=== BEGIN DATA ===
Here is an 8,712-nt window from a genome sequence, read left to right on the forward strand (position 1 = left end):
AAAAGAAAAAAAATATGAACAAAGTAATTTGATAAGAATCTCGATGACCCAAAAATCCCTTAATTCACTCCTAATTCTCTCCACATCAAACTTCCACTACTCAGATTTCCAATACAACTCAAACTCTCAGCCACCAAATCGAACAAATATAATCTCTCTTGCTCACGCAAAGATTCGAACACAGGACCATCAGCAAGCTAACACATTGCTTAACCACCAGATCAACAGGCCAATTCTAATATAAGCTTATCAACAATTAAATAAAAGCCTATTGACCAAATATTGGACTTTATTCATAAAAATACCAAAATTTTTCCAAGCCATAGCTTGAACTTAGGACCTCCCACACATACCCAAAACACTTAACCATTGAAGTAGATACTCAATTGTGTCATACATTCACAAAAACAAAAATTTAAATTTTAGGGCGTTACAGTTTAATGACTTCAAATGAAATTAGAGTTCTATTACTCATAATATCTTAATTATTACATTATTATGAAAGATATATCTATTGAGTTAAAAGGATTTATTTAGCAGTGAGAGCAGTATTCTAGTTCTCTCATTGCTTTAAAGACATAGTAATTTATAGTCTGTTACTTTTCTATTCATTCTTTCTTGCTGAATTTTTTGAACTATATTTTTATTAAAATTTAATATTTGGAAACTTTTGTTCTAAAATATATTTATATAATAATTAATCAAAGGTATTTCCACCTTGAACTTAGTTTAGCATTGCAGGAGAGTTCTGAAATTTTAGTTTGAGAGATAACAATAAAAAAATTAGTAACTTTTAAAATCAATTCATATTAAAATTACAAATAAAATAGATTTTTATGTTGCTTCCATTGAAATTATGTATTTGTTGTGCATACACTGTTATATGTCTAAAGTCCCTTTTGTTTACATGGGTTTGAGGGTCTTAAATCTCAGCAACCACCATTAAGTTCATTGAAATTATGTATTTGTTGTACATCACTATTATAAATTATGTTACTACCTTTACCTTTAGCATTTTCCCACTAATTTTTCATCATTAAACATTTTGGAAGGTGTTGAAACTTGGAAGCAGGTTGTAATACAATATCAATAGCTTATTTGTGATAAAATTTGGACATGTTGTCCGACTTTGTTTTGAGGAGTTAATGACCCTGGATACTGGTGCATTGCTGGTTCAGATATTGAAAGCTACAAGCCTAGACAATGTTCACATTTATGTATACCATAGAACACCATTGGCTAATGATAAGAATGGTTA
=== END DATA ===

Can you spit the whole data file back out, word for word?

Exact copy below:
Here is an 8,712-nt window from a genome sequence, read left to right on the forward strand (position 1 = left end):
AAAAGAAAAAAAATATGAACAAAGTAATTTGATAAGAATCTCGATGACCCAAAAATCCCTTAATTCACTCCTAATTCTCTCCACATCAAACTTCCACTACTCAGATTTCCAATACAACTCAAACTCTCAGCCACCAAATCGAACAAATATAATCTCTCTTGCTCACGCAAAGATTCGAACACAGGACCATCAGCAAGCTAACACATTGCTTAACCACCAGATCAACAGGCCAATTCTAATATAAGCTTATCAACAATTAAATAAAAGCCTATTGACCAAATATTGGACTTTATTCATAAAAATACCAAAATTTTTCCAAGCCATAGCTTGAACTTAGGACCTCCCACACATACCCAAAACACTTAACCATTGAAGTAGATACTCAATTGTGTCATACATTCACAAAAACAAAAATTTAAATTTTAGGGCGTTACAGTTTAATGACTTCAAATGAAATTAGAGTTCTATTACTCATAATATCTTAATTATTACATTATTATGAAAGATATATCTATTGAGTTAAAAGGATTTATTTAGCAGTGAGAGCAGTATTCTAGTTCTCTCATTGCTTTAAAGACATAGTAATTTATAGTCTGTTACTTTTCTATTCATTCTTTCTTGCTGAATTTTTTGAACTATATTTTTATTAAAATTTAATATTTGGAAACTTTTGTTCTAAAATATATTTATATAATAATTAATCAAAGGTATTTCCACCTTGAACTTAGTTTAGCATTGCAGGAGAGTTCTGAAATTTTAGTTTGAGAGATAACAATAAAAAAATTAGTAACTTTTAAAATCAATTCATATTAAAATTACAAATAAAATAGATTTTTATGTTGCTTCCATTGAAATTATGTATTTGTTGTGCATACACTGTTATATGTCTAAAGTCCCTTTTGTTTACATGGGTTTGAGGGTCTTAAATCTCAGCAACCACCATTAAGTTCATTGAAATTATGTATTTGTTGTACATCACTATTATAAATTATGTTACTACCTTTACCTTTAGCATTTTCCCACTAATTTTTCATCATTAAACATTTTGGAAGGTGTTGAAACTTGGAAGCAGGTTGTAATACAATATCAATAGCTTATTTGTGATAAAATTTGGACATGTTGTCCGACTTTGTTTTGAGGAGTTAATGACCCTGGATACTGGTGCATTGCTGGTTCAGATATTGAAAGCTACAAGCCTAGACAATGTTCACATTTATGTATACCATAGAACACCATTGGCTAATGATAAGAATGGTTA